Facebook likes don't make people any less miserable, study confirms

Andrew Griffin
A dog stands in front of a computer screen with a facebook page opened on it, on January 4, 2013 in Lille, Northern France: DENIS CHARLET/AFP/Getty Images

You'll still be miserable even if people on Facebook like you, a new study has confirmed.

Receiving likes on social media posts doesn't make people feel better about themselves or improve their mood if they are down, according to the research.

The findings come from a study that saw 340 people, recruited via Twitter and Facebook, complete personality questionnaires.

During that questionnaire, they were asked how much they agreed or disagreed with 25 statements about the ways they were valued on social media. They were told to discuss whether they agreed with the statement "the attention I get from social media makes me feel good", for instance, or "I consider someone popular based on the amount of likes they get".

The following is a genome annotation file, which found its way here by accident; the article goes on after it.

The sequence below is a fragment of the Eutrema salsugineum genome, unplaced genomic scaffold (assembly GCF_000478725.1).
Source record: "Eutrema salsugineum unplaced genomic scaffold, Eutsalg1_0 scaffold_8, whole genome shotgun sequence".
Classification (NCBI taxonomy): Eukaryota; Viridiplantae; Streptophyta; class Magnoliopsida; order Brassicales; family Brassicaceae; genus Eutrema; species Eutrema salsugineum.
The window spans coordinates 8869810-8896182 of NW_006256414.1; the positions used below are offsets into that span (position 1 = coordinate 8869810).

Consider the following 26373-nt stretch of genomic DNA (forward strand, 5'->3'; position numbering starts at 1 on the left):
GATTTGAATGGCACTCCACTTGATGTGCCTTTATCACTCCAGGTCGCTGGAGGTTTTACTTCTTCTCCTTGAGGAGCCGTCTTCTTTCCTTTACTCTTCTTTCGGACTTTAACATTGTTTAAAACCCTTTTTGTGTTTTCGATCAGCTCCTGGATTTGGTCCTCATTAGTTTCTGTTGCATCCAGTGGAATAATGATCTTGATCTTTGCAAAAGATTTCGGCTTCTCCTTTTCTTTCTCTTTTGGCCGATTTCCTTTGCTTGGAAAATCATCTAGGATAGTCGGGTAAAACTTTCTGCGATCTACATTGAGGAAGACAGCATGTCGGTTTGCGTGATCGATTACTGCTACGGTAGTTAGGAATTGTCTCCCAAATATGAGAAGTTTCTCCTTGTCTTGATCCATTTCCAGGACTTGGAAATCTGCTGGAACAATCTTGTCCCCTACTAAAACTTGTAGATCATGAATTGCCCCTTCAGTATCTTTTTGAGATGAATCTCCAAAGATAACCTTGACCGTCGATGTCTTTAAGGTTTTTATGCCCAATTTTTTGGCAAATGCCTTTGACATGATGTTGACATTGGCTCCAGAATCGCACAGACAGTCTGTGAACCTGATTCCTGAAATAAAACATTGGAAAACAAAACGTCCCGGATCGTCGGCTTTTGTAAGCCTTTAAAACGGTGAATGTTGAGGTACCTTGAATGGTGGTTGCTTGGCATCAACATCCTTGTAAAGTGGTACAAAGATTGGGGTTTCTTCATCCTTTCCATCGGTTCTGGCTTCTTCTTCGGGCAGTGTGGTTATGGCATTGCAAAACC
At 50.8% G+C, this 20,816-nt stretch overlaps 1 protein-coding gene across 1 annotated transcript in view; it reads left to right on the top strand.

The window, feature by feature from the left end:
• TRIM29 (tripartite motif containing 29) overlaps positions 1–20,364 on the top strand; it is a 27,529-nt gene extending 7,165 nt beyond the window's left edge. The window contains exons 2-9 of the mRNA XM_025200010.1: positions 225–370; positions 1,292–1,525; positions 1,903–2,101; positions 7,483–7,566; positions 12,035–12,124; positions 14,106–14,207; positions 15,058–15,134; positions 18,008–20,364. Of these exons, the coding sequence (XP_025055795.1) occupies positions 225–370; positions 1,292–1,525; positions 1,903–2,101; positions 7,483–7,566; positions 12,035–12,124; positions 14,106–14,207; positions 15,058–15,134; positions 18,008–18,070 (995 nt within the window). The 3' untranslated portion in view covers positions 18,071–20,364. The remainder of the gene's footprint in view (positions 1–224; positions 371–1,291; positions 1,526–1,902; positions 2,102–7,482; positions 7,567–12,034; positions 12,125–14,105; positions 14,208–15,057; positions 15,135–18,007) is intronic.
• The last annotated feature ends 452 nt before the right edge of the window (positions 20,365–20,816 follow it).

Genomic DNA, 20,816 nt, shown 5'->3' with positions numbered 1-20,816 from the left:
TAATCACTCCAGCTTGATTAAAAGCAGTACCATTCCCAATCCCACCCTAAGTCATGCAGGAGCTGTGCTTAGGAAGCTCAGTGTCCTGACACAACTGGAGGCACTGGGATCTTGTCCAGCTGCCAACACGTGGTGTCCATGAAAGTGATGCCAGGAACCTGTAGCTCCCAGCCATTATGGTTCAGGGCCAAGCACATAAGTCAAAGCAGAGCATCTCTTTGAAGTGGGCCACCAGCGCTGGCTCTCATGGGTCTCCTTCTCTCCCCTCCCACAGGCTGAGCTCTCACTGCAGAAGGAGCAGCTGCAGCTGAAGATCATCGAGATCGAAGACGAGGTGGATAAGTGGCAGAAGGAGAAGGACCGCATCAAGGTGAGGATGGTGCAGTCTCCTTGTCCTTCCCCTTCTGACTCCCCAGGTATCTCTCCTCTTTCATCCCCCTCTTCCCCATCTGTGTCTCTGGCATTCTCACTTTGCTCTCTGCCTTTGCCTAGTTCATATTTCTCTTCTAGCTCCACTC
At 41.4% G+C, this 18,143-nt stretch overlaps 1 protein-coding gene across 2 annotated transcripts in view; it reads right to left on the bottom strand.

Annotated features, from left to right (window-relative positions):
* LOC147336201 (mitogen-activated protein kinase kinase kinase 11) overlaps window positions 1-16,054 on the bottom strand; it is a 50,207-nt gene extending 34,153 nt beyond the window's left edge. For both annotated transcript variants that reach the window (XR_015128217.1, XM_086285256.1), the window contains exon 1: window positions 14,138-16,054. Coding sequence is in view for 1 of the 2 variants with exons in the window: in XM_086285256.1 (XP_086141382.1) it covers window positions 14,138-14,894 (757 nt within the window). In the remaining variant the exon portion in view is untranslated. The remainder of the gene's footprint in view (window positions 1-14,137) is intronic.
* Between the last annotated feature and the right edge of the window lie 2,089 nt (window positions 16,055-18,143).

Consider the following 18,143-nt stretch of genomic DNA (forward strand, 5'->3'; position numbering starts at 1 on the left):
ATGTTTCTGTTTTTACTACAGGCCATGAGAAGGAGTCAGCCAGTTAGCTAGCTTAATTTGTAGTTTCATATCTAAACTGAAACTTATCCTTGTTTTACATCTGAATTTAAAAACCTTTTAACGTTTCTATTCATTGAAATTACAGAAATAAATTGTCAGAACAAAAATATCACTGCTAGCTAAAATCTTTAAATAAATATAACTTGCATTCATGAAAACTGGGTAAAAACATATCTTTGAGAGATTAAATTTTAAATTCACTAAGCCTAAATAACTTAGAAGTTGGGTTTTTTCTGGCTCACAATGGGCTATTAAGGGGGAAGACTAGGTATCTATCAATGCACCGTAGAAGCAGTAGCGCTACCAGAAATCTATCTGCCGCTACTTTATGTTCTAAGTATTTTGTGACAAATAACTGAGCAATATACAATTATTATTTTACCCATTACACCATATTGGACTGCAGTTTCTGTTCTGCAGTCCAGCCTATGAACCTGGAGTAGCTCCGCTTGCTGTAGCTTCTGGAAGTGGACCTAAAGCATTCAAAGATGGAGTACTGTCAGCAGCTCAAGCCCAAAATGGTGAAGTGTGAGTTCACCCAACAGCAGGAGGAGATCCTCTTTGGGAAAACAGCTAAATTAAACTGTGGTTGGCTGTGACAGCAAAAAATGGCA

It found that if people went out of their way to get more likes – such as by paying for them or asking people to like them – were more likely to have lower self-esteem and trust people less. Those people who deleted posts or chose their profile picture based on how popular they were ran into the same problems.

And the study found that getting those likes didn't change their mood at all when they were feeling down.

"The proliferation of social media use has led to general concerns about the effects on our mental health," said Martin Graff from the University of South Wales. "Although this is just a relatively small scale study the results indicate that the ways we interact with social media can affect how we feel and not always positively."

The research will be presented at the British Psychological Society's Annual Conference in Brighton this week.

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